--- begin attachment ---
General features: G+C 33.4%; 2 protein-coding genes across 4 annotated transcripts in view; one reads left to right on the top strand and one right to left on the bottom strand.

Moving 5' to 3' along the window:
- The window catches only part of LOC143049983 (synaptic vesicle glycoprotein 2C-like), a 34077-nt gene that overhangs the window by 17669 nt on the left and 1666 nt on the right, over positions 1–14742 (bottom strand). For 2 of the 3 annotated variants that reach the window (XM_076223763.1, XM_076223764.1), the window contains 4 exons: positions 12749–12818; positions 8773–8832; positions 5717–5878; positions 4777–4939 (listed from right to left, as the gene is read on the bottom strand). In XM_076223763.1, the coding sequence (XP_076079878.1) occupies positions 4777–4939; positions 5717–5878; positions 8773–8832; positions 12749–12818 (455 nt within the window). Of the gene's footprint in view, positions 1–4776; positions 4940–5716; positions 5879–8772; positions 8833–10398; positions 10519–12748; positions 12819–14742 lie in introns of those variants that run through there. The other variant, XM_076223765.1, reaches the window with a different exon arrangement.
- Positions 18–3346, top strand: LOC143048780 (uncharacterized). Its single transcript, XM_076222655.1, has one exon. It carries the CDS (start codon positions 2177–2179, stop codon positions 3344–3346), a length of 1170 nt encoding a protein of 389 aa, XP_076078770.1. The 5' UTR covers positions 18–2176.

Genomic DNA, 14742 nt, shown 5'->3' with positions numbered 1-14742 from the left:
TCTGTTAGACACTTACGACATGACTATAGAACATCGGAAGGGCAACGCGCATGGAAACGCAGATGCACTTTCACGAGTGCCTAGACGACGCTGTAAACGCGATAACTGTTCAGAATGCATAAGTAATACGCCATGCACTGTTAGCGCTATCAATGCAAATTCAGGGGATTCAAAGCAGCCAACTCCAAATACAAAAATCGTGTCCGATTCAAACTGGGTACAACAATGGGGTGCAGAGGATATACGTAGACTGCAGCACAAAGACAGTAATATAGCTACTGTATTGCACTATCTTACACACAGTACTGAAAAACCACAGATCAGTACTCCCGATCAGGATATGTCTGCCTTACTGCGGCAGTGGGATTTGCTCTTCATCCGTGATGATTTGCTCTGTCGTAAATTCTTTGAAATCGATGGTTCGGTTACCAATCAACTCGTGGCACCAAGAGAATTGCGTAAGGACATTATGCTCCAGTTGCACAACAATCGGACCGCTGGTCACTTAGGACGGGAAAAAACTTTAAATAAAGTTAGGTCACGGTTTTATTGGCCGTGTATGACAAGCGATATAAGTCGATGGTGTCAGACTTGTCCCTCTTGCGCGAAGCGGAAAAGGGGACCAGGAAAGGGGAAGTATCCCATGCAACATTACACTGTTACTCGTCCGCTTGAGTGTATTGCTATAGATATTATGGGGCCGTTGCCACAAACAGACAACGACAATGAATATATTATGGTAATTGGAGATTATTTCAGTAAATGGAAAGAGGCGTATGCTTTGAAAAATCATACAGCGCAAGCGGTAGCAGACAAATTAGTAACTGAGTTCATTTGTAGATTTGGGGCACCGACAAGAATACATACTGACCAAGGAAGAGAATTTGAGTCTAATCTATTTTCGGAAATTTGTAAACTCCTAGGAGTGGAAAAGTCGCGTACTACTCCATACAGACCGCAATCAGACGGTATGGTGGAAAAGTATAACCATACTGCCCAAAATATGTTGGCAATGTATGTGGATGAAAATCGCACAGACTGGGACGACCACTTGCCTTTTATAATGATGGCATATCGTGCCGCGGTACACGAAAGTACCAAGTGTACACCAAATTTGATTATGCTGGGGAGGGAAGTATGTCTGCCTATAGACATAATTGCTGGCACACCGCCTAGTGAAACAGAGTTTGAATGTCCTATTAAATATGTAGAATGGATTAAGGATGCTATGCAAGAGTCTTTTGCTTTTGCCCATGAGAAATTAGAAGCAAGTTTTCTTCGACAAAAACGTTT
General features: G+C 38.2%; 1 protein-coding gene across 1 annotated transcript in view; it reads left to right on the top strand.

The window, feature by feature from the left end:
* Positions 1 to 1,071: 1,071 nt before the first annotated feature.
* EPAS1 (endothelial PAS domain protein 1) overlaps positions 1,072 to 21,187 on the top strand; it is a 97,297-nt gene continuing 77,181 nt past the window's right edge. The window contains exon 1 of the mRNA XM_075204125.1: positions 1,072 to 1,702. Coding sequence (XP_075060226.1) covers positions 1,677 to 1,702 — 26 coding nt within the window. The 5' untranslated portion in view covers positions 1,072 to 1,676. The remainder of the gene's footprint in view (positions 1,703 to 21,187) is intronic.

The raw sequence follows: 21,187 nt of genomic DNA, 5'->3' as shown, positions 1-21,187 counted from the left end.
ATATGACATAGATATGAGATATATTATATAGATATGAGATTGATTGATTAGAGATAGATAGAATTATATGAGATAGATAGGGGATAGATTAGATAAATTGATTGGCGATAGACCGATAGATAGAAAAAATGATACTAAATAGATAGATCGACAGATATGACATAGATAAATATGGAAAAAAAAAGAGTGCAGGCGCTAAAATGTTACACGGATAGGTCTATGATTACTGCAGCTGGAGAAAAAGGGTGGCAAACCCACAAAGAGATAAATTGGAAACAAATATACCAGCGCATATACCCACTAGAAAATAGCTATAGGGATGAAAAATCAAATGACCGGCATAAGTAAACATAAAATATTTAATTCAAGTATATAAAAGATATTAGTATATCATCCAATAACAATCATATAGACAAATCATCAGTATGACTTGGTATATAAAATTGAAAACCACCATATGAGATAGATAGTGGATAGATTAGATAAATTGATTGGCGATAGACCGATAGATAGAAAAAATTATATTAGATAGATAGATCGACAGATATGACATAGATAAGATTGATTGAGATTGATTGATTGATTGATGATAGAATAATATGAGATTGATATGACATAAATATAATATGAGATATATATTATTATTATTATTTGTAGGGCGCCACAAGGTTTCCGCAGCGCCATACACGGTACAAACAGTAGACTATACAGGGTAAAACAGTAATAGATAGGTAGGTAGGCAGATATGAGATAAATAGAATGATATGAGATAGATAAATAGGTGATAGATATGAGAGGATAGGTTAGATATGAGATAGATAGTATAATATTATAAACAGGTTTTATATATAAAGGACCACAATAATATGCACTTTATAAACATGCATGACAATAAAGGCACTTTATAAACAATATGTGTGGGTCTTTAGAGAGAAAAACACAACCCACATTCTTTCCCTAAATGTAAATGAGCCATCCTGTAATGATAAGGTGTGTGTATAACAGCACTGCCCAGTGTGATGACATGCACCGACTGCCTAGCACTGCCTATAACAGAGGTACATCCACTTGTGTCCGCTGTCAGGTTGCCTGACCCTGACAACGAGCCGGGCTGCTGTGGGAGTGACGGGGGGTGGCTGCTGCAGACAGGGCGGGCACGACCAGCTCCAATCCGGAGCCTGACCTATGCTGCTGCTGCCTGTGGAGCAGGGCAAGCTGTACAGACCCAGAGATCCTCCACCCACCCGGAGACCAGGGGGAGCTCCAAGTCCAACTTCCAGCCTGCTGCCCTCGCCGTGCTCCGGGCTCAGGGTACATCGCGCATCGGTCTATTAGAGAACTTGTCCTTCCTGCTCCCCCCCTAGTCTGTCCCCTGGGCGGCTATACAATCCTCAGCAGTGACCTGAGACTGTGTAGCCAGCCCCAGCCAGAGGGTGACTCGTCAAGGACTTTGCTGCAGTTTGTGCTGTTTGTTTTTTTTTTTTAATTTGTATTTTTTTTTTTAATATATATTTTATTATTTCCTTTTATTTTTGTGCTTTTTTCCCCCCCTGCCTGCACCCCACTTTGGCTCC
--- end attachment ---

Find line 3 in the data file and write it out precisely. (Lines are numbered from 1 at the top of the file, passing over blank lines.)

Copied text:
- The window catches only part of LOC143049983 (synaptic vesicle glycoprotein 2C-like), a 34077-nt gene that overhangs the window by 17669 nt on the left and 1666 nt on the right, over positions 1–14742 (bottom strand). For 2 of the 3 annotated variants that reach the window (XM_076223763.1, XM_076223764.1), the window contains 4 exons: positions 12749–12818; positions 8773–8832; positions 5717–5878; positions 4777–4939 (listed from right to left, as the gene is read on the bottom strand). In XM_076223763.1, the coding sequence (XP_076079878.1) occupies positions 4777–4939; positions 5717–5878; positions 8773–8832; positions 12749–12818 (455 nt within the window). Of the gene's footprint in view, positions 1–4776; positions 4940–5716; positions 5879–8772; positions 8833–10398; positions 10519–12748; positions 12819–14742 lie in introns of those variants that run through there. The other variant, XM_076223765.1, reaches the window with a different exon arrangement.